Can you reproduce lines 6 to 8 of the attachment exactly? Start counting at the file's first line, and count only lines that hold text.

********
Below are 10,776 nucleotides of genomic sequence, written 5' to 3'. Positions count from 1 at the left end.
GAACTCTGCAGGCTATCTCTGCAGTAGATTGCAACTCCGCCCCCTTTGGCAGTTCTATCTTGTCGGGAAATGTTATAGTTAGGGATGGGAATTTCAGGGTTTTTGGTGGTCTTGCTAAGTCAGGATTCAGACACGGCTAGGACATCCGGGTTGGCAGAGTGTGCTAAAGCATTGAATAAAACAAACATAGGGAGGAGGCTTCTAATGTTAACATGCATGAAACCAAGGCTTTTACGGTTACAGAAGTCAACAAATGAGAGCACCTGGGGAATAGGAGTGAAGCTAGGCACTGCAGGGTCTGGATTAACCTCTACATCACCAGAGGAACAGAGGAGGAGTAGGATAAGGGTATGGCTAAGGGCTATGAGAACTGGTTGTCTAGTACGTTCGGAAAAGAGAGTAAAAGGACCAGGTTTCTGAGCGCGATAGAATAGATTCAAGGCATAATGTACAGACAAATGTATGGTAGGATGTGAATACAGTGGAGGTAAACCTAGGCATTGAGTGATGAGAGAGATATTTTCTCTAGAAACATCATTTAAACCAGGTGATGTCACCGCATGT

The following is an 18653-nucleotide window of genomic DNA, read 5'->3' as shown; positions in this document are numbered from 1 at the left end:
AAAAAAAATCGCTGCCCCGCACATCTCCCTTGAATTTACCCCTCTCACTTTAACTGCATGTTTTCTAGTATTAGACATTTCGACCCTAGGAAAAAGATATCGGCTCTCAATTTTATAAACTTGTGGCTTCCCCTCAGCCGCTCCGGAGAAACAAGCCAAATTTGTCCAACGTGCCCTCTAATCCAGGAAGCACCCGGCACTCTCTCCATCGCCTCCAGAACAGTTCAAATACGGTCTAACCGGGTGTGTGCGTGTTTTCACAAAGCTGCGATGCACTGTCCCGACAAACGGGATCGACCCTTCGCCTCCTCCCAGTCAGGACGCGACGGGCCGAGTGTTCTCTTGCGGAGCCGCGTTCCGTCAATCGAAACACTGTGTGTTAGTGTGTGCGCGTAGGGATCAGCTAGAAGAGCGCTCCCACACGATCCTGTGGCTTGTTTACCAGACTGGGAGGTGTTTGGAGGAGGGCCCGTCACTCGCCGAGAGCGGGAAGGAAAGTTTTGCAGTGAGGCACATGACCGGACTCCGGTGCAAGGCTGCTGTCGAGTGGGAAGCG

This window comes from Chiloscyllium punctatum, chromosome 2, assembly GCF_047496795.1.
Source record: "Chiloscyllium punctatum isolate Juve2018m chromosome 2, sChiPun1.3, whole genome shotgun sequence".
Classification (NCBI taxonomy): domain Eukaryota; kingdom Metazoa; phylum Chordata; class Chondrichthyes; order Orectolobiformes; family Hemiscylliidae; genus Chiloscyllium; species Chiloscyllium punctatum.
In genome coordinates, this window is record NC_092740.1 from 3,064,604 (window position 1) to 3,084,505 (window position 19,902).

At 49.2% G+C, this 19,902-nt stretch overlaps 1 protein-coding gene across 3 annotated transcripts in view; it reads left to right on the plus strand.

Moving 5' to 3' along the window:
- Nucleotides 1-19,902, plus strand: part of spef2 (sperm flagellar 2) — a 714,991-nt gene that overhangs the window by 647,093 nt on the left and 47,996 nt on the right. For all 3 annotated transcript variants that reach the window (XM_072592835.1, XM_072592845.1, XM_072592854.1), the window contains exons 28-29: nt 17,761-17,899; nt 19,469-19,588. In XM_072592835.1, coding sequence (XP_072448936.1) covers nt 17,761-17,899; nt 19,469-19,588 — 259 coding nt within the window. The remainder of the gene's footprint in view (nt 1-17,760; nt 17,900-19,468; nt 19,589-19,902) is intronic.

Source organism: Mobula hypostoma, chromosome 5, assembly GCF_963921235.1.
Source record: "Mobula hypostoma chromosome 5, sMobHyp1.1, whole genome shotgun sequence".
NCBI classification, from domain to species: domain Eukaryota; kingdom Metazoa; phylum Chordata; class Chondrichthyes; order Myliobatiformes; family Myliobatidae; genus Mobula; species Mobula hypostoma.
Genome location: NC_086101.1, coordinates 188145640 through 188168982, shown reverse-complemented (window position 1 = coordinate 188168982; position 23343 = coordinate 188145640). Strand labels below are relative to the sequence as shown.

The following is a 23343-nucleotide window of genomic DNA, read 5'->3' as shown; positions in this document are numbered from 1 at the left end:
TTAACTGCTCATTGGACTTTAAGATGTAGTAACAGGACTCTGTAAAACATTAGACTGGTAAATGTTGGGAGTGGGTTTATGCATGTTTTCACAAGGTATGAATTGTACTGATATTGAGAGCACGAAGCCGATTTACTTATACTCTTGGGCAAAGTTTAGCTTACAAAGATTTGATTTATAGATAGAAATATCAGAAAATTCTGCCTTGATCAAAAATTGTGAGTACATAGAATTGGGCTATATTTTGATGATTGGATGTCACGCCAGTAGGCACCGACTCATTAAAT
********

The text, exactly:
Source record: "Chiloscyllium punctatum isolate Juve2018m chromosome 2, sChiPun1.3, whole genome shotgun sequence".
Classification (NCBI taxonomy): domain Eukaryota; kingdom Metazoa; phylum Chordata; class Chondrichthyes; order Orectolobiformes; family Hemiscylliidae; genus Chiloscyllium; species Chiloscyllium punctatum.
In genome coordinates, this window is record NC_092740.1 from 3,064,604 (window position 1) to 3,084,505 (window position 19,902).